Let’s unpack Lee’s so-called distaste for the institution of slavery.
Lee was a “progressive” slaveholder, which doesn’t mean what you might expect. While Lee saw slavery as regrettable, his misgivings revolved around slavery’s inefficiency and messiness rather than out of any benevolence toward “the black race.” He also absolved himself of any responsibility of the institution’s existence, believing that divine providence had ordained slavery as natural. And he never challenged the notion that the white race was superior to the black.
I’ll let him explain: “the relation of master and slave, controlled by human laws, and influenced by Christianity and enlightened public sentiment, [is] the best that can exist between the white and black races.” 
In Lee’s oft-cited 1856 letter, so frequently used to whitewash his legacy because it refers to slavery as a “moral and political evil,” his objection to slavery was that the institution was more injurious to whites than blacks, who were “immeasurably better off here than in Africa.” He never wavered in his belief that the wholesale emancipation of black slaves would be a violation of god’s will. In Lee’s view, the end of slavery would come not at the meddling of abolitionists, but when god deemed it time. As Lee stated, “let us leave the progress as well as the results in the hands of Him who chooses to work by slow influences, and with whom a thousand years are but as a single day.” If Lee had his way, emancipation would have been a long way off. And though Lee did indeed manumit the slaves of his father-in-law, he did so out of legal obligations as the executor of his father-in-law’s will and not out of any recognition of slaves’ humanity or rights. In fact, after the war, he opposed blacks’ enfranchisement and civil rights and refused to condemn lynchings and other forms of violence against black Americans.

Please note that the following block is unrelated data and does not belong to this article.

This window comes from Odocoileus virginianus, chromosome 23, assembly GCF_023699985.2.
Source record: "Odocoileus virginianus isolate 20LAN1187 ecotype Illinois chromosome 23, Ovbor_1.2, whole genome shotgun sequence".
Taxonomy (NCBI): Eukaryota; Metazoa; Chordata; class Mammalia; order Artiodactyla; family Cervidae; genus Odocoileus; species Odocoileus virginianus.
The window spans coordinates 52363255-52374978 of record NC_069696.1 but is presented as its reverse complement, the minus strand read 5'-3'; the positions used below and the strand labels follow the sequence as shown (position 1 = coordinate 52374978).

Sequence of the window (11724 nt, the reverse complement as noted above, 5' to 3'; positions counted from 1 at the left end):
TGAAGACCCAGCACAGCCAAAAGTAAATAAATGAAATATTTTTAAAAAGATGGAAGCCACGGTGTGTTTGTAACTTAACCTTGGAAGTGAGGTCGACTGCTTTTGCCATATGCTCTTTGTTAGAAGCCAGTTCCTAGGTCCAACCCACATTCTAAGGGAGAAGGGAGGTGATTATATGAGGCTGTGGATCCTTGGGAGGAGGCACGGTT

As historian Elizabeth Pryor summed it up, Lee “could embrace the need for justice, but it was a justice defined by unjust principles. His racism and his limited imagination meant that he never admitted the humanity of the slaves with whom he lived. In avoiding that truth, he bound himself to slavery’s inhumanity.” 
This is why, just one month after Lee’s death in 1870, Frederick Douglass fought against his lionization as a Southern saint:
“We can scarcely take up a paper that comes to us from the South that is not filled with nauseating flatteries of the late Robert E. Lee … It would seem from this that the soldier who kills the most men in battle, even in a bad cause, is the greatest Christian… [It is reported that Lee] died being sadly depressed at the condition of the country, that he could stand it no longer. From which we are to infer, that the liberation of four millions of slaves and their elevation to manhood, and to the enjoyment of their civil and political rights, was more than he could stand, and so he died!”